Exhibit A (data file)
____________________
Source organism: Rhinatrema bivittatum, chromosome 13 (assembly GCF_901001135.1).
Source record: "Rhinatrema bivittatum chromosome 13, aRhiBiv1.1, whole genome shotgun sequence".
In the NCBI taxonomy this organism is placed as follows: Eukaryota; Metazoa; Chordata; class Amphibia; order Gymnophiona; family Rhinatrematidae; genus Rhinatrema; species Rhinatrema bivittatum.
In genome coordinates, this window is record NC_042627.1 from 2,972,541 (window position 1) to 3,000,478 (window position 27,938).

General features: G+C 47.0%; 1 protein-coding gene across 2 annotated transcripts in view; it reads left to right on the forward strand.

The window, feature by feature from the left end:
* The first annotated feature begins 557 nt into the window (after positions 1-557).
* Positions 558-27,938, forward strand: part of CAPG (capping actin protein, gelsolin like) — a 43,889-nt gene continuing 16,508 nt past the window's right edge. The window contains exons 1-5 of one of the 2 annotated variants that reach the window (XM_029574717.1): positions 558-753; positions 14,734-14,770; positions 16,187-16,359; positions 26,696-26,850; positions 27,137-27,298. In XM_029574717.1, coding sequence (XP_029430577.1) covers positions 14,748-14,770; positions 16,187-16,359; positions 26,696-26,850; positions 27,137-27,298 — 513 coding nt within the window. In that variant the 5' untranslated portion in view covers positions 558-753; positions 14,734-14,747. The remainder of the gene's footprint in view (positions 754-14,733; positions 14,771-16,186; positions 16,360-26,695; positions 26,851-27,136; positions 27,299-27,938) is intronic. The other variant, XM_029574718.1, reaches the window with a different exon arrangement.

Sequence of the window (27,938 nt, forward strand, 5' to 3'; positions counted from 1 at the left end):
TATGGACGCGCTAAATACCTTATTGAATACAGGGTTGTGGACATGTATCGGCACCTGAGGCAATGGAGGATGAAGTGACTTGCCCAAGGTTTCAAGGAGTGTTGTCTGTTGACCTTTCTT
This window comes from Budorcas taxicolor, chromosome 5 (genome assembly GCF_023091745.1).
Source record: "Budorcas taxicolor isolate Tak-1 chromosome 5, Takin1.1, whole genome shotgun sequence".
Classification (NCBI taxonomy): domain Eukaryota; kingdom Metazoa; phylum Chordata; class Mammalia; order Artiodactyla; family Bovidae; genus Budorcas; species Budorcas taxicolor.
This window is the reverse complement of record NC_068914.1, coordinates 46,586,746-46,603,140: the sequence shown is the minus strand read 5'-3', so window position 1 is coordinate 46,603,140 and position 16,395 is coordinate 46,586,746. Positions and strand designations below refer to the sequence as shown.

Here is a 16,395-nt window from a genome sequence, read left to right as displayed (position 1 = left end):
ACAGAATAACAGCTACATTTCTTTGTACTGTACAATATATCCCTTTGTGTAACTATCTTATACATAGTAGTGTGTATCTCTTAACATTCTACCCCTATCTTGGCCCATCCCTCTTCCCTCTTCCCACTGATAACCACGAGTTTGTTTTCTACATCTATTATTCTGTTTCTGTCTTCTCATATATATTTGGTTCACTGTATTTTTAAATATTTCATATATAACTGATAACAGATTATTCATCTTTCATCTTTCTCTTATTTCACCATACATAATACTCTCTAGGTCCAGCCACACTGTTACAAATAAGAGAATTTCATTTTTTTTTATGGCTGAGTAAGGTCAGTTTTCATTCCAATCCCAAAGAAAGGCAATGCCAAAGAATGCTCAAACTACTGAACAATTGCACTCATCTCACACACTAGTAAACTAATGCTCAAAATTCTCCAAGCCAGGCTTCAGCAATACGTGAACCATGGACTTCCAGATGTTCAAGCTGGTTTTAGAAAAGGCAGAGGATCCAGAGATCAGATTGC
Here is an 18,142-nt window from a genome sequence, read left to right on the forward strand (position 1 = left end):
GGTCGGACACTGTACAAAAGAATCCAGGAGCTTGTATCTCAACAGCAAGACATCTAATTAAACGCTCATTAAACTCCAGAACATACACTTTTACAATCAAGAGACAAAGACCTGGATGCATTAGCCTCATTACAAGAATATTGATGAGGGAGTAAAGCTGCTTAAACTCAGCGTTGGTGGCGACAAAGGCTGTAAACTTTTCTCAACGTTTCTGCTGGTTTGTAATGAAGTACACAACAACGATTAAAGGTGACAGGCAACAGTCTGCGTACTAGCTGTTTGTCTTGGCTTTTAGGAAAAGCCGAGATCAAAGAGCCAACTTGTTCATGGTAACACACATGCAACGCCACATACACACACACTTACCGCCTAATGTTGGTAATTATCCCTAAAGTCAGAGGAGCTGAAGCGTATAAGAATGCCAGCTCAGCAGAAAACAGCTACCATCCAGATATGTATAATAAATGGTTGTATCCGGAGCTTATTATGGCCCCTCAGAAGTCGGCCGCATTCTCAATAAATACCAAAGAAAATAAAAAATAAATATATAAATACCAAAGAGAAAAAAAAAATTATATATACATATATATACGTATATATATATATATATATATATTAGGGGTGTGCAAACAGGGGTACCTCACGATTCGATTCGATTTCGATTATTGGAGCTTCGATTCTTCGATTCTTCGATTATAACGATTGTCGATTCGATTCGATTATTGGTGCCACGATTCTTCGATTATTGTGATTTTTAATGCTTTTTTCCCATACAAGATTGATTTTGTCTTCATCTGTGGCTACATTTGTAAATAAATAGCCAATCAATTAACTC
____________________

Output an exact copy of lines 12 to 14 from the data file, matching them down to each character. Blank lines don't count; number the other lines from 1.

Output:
Source record: "Budorcas taxicolor isolate Tak-1 chromosome 5, Takin1.1, whole genome shotgun sequence".
Classification (NCBI taxonomy): domain Eukaryota; kingdom Metazoa; phylum Chordata; class Mammalia; order Artiodactyla; family Bovidae; genus Budorcas; species Budorcas taxicolor.
This window is the reverse complement of record NC_068914.1, coordinates 46,586,746-46,603,140: the sequence shown is the minus strand read 5'-3', so window position 1 is coordinate 46,603,140 and position 16,395 is coordinate 46,586,746. Positions and strand designations below refer to the sequence as shown.